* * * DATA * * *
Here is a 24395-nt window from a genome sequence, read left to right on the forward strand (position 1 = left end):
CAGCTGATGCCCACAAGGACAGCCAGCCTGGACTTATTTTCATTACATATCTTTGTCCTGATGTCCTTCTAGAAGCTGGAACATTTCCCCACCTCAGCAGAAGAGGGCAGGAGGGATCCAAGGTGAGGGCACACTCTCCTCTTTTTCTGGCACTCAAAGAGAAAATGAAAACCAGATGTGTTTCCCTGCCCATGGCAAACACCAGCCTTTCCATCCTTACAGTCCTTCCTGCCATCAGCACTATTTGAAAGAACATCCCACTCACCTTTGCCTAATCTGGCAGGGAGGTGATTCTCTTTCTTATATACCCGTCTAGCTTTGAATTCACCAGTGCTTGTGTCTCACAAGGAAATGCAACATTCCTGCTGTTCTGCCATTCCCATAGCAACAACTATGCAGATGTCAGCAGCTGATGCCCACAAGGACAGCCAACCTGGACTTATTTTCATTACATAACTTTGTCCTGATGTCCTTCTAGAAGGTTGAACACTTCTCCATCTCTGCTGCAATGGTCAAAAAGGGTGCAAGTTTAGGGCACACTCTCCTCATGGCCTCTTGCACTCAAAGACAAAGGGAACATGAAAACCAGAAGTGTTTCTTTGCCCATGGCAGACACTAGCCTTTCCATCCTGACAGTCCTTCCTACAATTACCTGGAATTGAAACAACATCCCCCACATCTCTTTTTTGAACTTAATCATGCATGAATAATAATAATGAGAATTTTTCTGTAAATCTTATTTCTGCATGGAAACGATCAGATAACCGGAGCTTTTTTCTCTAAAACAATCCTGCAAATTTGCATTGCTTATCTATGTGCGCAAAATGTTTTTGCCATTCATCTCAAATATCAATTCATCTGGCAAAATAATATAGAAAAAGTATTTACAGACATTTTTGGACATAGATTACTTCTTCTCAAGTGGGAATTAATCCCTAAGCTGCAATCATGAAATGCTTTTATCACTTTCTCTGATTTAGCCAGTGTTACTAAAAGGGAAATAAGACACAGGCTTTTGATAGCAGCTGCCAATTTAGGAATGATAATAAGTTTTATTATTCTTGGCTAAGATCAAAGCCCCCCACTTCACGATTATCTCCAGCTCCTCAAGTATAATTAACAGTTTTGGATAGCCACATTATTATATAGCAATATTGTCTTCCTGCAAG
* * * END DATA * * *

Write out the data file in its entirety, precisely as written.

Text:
Here is a 24395-nt window from a genome sequence, read left to right on the forward strand (position 1 = left end):
CAGCTGATGCCCACAAGGACAGCCAGCCTGGACTTATTTTCATTACATATCTTTGTCCTGATGTCCTTCTAGAAGCTGGAACATTTCCCCACCTCAGCAGAAGAGGGCAGGAGGGATCCAAGGTGAGGGCACACTCTCCTCTTTTTCTGGCACTCAAAGAGAAAATGAAAACCAGATGTGTTTCCCTGCCCATGGCAAACACCAGCCTTTCCATCCTTACAGTCCTTCCTGCCATCAGCACTATTTGAAAGAACATCCCACTCACCTTTGCCTAATCTGGCAGGGAGGTGATTCTCTTTCTTATATACCCGTCTAGCTTTGAATTCACCAGTGCTTGTGTCTCACAAGGAAATGCAACATTCCTGCTGTTCTGCCATTCCCATAGCAACAACTATGCAGATGTCAGCAGCTGATGCCCACAAGGACAGCCAACCTGGACTTATTTTCATTACATAACTTTGTCCTGATGTCCTTCTAGAAGGTTGAACACTTCTCCATCTCTGCTGCAATGGTCAAAAAGGGTGCAAGTTTAGGGCACACTCTCCTCATGGCCTCTTGCACTCAAAGACAAAGGGAACATGAAAACCAGAAGTGTTTCTTTGCCCATGGCAGACACTAGCCTTTCCATCCTGACAGTCCTTCCTACAATTACCTGGAATTGAAACAACATCCCCCACATCTCTTTTTTGAACTTAATCATGCATGAATAATAATAATGAGAATTTTTCTGTAAATCTTATTTCTGCATGGAAACGATCAGATAACCGGAGCTTTTTTCTCTAAAACAATCCTGCAAATTTGCATTGCTTATCTATGTGCGCAAAATGTTTTTGCCATTCATCTCAAATATCAATTCATCTGGCAAAATAATATAGAAAAAGTATTTACAGACATTTTTGGACATAGATTACTTCTTCTCAAGTGGGAATTAATCCCTAAGCTGCAATCATGAAATGCTTTTATCACTTTCTCTGATTTAGCCAGTGTTACTAAAAGGGAAATAAGACACAGGCTTTTGATAGCAGCTGCCAATTTAGGAATGATAATAAGTTTTATTATTCTTGGCTAAGATCAAAGCCCCCCACTTCACGATTATCTCCAGCTCCTCAAGTATAATTAACAGTTTTGGATAGCCACATTATTATATAGCAATATTGTCTTCCTGCAAG